Jason Villegas revels in deconstructing our consumer culture by holding up a warped mirror to reflect modern society. He merges logos, beasts, and icons to take humorous pod shots at global capitalism. Amanda Tait Brower finds out more.

What’s a typical day like for you? I am usually hanging out with my partner Daniel, either watching something pointless on television or playing video games. In between that I somehow manage to make some art.

Where and when are you most productive, art-wise? It’s pretty random. I always feel comfortable making art at home. I hope to feel comfortable in my studio at LMCC starting in September for nine months. I hope to be extra productive there since it will take an hour to get to on the subway. I learned recently after doing an outdoor sculpture at Socrates Sculpture Park that I’m not too comfortable making art crammed outdoors, fighting for make-shift table space during the summer. I think I could have been more productive in the fall.

There’s some serious intellectual and social discourse going on in your works. Can you elaborate on that for us? I find art more interesting that discusses relevant topics, but is smooth in delivery so as not to smother you. I explore topics like globalism, evolution, God, consumerism, and homosexuality. I throw myself into the equation and attempt to first satisfy my needs visually and emotionally. Then I decide what to share with others and hope for the best reception.

What sort of viewing experience do you hope your audience to have, and what do you intend for them to take away from the work? I don’t expect that people will be moved to activism or decide to become a penniless monk looking for nirvana. My art does discuss issues that are usually tied to fingers waving, “No, no,” but my view is more a shrine to excess and gluttony. I want people to get a kick out of the absurd reality that is human nature. I want people to enjoy the colors and textures of mass consumption. It is my hope that others will feel a strange familiarity and comfort in my strange realm of hybrids and pseudo-spirituality.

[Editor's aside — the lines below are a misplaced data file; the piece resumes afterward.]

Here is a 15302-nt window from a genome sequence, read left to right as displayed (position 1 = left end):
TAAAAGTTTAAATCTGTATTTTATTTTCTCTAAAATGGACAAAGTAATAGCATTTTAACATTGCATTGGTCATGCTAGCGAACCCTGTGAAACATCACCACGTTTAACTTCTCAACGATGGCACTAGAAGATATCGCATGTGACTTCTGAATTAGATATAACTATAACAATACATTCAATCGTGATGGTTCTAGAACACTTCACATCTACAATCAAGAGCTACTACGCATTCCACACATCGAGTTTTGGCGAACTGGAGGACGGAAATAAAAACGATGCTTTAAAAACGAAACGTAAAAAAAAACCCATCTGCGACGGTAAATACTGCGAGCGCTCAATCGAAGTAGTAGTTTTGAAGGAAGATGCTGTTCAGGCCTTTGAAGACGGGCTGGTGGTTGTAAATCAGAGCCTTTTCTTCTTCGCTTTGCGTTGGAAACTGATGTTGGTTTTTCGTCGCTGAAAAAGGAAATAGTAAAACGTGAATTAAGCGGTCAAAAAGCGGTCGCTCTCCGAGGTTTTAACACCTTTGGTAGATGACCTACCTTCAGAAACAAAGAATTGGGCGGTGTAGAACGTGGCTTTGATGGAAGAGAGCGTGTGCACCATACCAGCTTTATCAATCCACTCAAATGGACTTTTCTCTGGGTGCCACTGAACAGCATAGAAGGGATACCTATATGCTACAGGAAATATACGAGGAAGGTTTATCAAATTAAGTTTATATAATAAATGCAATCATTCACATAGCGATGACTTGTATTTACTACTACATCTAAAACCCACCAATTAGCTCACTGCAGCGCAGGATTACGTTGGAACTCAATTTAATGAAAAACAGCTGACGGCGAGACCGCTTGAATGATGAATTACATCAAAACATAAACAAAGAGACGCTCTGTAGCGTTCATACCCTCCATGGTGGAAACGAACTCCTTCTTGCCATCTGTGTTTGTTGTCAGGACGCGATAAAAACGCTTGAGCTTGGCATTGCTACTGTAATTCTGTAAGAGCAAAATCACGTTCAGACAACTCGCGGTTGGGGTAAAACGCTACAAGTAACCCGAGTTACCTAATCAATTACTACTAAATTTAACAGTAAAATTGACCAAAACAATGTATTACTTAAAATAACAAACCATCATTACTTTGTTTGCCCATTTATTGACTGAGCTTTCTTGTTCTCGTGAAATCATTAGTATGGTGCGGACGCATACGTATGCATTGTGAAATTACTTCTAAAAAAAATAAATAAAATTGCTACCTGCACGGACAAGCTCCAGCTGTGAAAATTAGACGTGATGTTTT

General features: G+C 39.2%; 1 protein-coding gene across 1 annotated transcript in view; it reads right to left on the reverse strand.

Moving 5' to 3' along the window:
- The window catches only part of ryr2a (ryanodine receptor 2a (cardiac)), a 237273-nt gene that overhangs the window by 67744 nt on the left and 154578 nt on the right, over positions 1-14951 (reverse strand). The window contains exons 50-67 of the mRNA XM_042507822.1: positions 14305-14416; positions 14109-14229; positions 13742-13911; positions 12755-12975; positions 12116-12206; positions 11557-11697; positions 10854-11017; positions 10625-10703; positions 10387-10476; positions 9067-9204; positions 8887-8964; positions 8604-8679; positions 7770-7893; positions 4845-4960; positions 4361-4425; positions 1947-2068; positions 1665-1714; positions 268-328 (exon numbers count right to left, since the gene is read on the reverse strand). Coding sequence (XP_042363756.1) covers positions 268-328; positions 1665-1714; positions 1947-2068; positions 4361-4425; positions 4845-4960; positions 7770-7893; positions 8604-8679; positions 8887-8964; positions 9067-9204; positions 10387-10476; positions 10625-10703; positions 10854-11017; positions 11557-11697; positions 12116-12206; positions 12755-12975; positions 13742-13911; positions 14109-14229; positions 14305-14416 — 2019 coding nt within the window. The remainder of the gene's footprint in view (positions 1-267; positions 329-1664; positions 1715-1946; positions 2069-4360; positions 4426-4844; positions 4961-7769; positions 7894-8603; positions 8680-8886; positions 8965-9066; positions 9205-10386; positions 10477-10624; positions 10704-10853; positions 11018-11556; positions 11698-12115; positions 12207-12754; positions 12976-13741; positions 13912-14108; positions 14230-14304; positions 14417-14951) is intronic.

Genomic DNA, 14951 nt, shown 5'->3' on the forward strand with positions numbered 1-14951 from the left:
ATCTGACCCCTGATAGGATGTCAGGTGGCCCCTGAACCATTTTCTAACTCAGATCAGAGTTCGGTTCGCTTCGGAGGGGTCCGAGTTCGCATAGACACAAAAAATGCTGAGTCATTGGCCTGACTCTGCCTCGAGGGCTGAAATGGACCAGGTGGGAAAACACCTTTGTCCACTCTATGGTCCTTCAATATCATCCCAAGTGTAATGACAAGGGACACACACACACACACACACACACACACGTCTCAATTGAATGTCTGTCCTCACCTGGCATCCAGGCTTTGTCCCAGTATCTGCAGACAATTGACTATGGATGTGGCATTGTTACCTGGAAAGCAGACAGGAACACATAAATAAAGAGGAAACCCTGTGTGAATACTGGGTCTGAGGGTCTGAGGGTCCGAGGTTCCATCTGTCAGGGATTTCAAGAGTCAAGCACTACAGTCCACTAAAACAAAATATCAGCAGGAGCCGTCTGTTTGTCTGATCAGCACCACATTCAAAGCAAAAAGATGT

What role does humor play in your work? What role does irony play? Dark or absurd humor is a big part of what I do. I take pokes at myself and have no problem poking at the world.  Irony is inevitable since our society is built upon foundations that are absurd and abstract. Art is sort of ironic by nature.

How does your upbringing factor into your work? What made you decide you wanted to be an artist? Although my Mom did encourage art and creativity, there wasn’t much guidance or knowledge of contemporary art at home. I didn’t really get it until I opened an art magazine as an undergrad at the University of Houston. I’ve always wanted to be an artist, and always made art even before I really knew what it was.

What are you working on currently? There is a huge forest of totem poles in my mind that I hope to plant in a white room somewhere. The animal hybrids I’ve been working on have now been stacked and resemble totem poles, so that’s what I’m going with!

Consumer culture (and/or modern society): name three aspects of it that fascinate you and three that repulse you. Fashion, food, and art: all do both for me.

What’s on the walls of your home? Mostly my own artwork that is special to me and part of my own collection. These are the things I part with only when I need to pay rent!

Why is Art+Culture Editions exciting for you? This is a new avenue for me and I am excited to see it grow. I have always been a supporter of art for the people. I enjoy a full spectrum of art, from sharing temporary sculptural installations to selling artwork in a professional gallery setting. I’m always looking for a way to get my imagery out there for more people to enjoy.

Interview by Amanda Tait Brower